If you are worried about a denial, it’s better to be honest upfront. If you try to cover up your actions and someone figures it out, you could be facing a coverage denial even if your claim was valid.
Who Gets Workers’ Comp?
In general, Minnesota Workers’ compensation laws state that employers must purchase applicable coverage or be self-insured.
However, some employers may be exempt from carrying coverage. Federal government employees are also not covered under state-run benefits programs. Instead, federal employees have benefits under federal workers’ comp.
Minnesota law excludes specific categories of workers from workers’ comp benefits as well. The exclusions can apply to people who are associated with the following business types, depending on their role in the company, their relationship to the company owners, and the size of the company:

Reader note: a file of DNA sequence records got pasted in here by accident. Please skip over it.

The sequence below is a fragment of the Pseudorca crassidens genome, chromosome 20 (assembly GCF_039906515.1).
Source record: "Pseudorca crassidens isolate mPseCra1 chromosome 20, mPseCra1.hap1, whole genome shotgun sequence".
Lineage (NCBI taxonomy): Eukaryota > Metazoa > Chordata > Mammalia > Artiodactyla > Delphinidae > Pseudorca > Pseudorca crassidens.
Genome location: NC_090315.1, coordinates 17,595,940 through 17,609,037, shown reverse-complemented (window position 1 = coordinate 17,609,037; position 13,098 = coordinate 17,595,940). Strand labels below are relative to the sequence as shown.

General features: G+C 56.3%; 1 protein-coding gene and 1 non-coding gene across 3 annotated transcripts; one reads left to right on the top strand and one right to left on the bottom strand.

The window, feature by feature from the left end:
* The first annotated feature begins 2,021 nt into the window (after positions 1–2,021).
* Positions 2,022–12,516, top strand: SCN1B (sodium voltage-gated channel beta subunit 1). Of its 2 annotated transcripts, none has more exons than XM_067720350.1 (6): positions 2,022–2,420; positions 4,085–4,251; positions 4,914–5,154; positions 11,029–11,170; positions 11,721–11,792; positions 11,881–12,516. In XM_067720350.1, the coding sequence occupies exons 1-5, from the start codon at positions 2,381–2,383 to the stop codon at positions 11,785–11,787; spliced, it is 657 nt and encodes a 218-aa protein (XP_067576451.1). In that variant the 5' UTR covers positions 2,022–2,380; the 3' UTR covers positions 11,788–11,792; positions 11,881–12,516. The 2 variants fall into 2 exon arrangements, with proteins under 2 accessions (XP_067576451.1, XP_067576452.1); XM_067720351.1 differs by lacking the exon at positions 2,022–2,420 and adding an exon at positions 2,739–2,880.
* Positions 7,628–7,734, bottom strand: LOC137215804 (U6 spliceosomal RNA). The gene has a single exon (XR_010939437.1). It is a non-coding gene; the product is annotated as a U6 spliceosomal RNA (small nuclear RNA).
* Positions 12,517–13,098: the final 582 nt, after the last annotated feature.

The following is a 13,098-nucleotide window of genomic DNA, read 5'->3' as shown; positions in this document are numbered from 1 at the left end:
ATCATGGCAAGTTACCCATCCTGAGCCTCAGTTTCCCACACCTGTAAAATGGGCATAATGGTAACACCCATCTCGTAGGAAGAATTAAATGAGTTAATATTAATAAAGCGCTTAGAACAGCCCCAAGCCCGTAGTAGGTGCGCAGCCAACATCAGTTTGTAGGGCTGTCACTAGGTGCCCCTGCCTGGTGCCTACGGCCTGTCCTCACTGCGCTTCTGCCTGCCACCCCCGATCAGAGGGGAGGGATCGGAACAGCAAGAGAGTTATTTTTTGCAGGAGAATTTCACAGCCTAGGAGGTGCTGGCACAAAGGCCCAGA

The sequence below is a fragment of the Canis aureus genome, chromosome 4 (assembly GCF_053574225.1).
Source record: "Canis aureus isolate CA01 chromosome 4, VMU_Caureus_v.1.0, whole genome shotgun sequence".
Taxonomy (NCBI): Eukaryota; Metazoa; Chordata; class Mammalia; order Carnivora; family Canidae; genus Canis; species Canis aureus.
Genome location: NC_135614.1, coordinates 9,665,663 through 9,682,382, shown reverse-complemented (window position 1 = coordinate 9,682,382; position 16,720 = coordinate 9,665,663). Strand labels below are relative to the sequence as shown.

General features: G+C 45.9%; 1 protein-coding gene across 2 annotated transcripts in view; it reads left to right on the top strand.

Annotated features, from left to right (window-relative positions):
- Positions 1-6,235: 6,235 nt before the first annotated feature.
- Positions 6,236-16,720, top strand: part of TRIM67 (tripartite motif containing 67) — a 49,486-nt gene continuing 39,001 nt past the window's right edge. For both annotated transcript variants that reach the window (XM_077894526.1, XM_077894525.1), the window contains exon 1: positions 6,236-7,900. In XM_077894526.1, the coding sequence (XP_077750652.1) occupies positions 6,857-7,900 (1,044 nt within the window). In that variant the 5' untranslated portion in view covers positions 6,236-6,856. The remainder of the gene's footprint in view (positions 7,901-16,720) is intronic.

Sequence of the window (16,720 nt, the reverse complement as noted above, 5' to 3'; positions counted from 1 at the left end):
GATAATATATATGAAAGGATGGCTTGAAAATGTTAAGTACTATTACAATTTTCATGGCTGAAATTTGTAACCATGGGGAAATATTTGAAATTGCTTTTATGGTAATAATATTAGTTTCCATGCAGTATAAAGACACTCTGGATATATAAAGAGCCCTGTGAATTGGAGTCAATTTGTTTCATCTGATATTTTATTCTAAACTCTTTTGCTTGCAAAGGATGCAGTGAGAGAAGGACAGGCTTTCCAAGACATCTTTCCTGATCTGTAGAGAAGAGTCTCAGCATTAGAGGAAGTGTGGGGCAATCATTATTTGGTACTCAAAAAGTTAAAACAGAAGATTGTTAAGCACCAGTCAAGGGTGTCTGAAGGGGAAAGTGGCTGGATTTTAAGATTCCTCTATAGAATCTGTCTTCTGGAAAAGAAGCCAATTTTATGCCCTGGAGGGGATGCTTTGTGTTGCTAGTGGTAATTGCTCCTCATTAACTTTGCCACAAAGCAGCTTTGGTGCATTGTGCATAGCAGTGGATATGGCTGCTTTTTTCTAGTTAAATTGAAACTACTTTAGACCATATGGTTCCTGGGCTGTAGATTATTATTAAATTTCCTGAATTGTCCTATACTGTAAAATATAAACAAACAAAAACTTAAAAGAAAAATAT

- Family farm corporations,
- Sole proprietors and partnerships,
- Closely held corporations, and
- Limited liability companies.
In some cases, employers who wish to include categories of workers excluded from workers’ comp can take steps to have them listed as eligible for benefits. Some employers elect to do this if they have independent contractors, seasonal workers, domestic workers, etc.
If you fall under one of these categories and suffer a job-related injury, ask about potential coverage.
How Does the Workers’ Compensation Coverage Process Work in MN?
You must report your accident or condition to your employer within 14 days of the injury.
For repetitive injuries or occupational diseases, your date of injury is when you knew or should’ve learned that you had work-related injuries. Once you have reported the information, your employer will fill out a form and send it to the insurance company.
Provided your injury wasn’t severe and required immediate transport to the hospital, the insurance company will advise whether you are approved for benefits and provide a list of doctors within the plan.
Typically, you are expected to see a doctor covered under the plan, unless there is no listed medical provider within 30 to 50 miles from your home.